• $5 bucks??? Are you kidding? What the hell would a 5 year old do with $5 bucks? Ok, it has been quite some time since I was 5 years old, but I remember distinctly the chart on the kitchen door. If we kids did a chore, we marked it on the chart. We got paid for what we earned, not for just standing there using oxygen. If you don't teach your children the value of something, especially work, they will never learn. And, before all you kids start giving me rude answers...look up the statistics today on how many "children" are still living at home with their parents still handing them money, instead of them leaving home to make their own lives and children to teach good values to. And, by the way, we got 1 cent for taking out the trash, 2 cents for clearing the table, 3 cents for washing dishes, 2 cents for drying the dishes, 1 cent per piece of clothing ironed, and a whopping 5 cents a piece for shining my father's shoes, and differing small amounts for other tasks. I can tell you without any doubt, my father had the shiniest shoes in town. And I had the most money every week of all 6 siblings. Just my 2 cents' worth of advice. hahaha
  • i'm not sure what a 5 year old would do with money, except buy candy- and even then they have to get someone to take them to the store. I don't think a 5 year old really needs allowance. If you want to start teaching them the value of a dollar early, then maybe start with quarters or something...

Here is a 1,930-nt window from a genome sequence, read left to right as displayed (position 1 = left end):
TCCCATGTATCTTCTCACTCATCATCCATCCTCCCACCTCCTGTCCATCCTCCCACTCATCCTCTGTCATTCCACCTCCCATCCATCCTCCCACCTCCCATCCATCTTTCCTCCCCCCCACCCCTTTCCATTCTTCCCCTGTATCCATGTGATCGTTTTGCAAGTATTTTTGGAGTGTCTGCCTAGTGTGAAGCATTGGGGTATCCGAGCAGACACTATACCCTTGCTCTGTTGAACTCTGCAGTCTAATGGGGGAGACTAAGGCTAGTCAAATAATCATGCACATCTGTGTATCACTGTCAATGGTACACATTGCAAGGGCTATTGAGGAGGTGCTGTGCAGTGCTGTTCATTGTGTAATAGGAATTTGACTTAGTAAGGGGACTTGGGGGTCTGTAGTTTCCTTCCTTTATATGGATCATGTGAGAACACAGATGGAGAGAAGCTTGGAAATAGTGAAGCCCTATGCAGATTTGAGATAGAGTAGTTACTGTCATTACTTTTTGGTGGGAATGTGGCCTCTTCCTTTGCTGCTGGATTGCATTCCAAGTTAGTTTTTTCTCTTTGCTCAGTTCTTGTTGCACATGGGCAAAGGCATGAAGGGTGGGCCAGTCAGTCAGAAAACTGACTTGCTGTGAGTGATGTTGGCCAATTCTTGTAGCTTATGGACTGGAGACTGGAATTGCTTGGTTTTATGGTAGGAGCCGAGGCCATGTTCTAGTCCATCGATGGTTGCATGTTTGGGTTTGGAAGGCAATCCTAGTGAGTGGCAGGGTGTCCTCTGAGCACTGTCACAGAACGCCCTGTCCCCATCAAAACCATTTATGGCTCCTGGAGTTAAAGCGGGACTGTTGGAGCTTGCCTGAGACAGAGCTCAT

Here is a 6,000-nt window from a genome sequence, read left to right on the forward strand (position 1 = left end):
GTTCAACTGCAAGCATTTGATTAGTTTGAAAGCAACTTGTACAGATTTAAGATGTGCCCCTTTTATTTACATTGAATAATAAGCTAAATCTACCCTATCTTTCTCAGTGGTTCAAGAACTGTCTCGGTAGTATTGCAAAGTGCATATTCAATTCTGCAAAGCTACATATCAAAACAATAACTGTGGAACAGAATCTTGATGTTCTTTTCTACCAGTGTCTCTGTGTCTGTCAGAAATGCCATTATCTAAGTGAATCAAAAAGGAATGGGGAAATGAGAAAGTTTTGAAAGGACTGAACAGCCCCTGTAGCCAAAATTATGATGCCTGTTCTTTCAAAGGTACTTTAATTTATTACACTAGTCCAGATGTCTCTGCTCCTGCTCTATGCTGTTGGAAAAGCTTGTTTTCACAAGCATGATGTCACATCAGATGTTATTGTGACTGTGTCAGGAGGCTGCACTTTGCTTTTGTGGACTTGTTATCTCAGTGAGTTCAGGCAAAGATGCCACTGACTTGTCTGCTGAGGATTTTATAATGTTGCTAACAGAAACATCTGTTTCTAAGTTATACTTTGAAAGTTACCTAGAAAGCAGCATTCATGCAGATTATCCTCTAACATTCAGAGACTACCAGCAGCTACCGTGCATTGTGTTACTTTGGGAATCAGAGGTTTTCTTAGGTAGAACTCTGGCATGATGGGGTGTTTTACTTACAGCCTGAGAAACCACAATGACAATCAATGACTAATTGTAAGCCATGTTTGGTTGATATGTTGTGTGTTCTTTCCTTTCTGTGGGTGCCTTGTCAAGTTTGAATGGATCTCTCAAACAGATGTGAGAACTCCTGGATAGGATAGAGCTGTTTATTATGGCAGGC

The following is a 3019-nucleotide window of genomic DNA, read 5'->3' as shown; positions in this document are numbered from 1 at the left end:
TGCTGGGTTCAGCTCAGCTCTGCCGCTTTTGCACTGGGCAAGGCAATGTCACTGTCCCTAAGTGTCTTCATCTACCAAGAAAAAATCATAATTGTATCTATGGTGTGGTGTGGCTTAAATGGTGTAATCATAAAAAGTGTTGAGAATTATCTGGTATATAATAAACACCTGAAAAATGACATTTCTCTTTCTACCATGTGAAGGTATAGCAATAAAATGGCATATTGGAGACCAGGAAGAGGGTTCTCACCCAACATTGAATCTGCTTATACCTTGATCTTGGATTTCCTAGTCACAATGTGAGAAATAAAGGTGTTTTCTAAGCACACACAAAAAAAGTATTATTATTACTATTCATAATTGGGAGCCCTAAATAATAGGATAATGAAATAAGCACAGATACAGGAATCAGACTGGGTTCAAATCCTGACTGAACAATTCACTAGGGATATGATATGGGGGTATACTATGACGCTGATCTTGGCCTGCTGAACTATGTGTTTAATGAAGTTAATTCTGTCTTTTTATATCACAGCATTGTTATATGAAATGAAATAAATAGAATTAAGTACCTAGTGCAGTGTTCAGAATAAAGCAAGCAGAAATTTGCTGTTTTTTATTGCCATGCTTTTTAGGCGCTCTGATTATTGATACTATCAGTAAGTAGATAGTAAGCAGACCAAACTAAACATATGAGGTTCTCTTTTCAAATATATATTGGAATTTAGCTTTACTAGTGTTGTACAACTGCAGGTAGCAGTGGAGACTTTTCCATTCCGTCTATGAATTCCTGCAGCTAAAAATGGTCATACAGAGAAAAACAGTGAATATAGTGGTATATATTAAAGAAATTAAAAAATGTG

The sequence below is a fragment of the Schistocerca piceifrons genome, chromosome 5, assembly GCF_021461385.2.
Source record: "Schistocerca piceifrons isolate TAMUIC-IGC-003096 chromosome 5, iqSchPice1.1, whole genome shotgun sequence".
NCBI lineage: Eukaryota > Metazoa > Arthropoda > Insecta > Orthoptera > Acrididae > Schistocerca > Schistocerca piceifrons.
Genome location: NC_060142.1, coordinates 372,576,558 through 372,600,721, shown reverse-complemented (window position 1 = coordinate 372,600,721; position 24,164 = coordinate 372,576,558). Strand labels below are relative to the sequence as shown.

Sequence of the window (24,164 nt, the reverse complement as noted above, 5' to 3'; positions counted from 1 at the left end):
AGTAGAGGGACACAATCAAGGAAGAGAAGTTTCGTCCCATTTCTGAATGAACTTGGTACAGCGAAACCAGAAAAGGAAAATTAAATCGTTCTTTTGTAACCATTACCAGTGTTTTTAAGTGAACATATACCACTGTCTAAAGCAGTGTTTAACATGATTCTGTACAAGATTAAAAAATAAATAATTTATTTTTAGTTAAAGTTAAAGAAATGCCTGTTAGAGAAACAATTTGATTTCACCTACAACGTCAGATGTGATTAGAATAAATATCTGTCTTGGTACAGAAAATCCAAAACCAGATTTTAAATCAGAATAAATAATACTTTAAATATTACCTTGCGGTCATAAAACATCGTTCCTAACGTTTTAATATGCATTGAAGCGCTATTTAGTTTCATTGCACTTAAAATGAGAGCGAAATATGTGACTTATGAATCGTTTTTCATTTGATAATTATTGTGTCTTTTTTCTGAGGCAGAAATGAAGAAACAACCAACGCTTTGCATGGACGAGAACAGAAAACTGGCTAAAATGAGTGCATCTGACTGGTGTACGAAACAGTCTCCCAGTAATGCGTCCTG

• I would say about $5-$10 every week or bi-weekly depending upon how many chores were completed. However, they should be docked the amount of money received for misbehavior, being uncooperative, and not getting their chores done. Rewarding a child for good behavior and help will encourage them to do more later on. Even if they don't use the money, you can put it into the bank for college, or save it for another time when they're actually going to use it.
  • My Husband is blind so there fore my daughter does an extra amount of 'chores' around the house. I personaly think she should be rewarded for having to so much to help me with things. She helps prep dishes, prep dinner, switches laundry, and makes sure that her toys are never under foot of dad. She is different then most children so i think yes, $5 is a good reward for her good behavior.